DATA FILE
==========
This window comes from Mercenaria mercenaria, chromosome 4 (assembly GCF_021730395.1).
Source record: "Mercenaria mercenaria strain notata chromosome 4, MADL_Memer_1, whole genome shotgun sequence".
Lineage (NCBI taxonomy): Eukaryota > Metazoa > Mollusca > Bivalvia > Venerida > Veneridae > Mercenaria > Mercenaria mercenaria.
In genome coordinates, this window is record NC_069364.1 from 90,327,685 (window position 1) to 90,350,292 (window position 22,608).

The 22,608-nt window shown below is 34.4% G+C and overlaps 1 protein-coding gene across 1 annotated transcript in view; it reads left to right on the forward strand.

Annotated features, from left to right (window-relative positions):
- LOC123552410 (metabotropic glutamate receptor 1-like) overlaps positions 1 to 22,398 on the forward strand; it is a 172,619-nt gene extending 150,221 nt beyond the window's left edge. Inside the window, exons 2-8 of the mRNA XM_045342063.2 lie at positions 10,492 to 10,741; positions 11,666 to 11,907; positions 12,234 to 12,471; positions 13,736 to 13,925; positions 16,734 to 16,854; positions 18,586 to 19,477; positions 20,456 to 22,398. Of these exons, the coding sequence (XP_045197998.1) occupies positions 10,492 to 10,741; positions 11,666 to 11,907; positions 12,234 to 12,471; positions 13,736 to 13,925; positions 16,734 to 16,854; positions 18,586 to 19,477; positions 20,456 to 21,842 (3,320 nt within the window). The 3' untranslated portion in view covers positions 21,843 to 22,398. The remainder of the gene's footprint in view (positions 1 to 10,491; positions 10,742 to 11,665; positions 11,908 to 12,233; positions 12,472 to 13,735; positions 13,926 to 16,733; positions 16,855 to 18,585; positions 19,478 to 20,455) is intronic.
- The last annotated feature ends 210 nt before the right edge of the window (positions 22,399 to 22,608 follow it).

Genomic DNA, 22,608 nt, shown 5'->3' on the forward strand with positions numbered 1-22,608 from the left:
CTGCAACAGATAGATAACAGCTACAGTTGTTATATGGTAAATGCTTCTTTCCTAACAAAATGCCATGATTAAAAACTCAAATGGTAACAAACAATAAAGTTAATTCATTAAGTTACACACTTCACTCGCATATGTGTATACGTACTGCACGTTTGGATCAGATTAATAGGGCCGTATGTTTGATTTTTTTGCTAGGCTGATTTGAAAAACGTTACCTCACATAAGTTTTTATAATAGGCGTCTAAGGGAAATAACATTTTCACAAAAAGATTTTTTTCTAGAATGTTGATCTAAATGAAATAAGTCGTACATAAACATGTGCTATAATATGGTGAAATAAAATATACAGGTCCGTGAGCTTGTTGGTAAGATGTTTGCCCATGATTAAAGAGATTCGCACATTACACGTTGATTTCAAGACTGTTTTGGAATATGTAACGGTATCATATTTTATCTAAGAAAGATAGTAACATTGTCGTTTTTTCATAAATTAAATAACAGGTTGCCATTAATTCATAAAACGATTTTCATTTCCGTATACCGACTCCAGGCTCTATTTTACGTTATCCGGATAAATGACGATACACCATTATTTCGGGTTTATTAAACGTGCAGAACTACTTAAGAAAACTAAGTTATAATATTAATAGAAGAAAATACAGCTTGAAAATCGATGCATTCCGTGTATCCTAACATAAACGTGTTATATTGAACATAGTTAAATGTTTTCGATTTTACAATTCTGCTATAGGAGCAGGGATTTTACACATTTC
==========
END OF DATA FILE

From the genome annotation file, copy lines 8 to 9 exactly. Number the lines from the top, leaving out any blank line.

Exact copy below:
- The last annotated feature ends 210 nt before the right edge of the window (positions 22,399 to 22,608 follow it).

Genomic DNA, 22,608 nt, shown 5'->3' on the forward strand with positions numbered 1-22,608 from the left: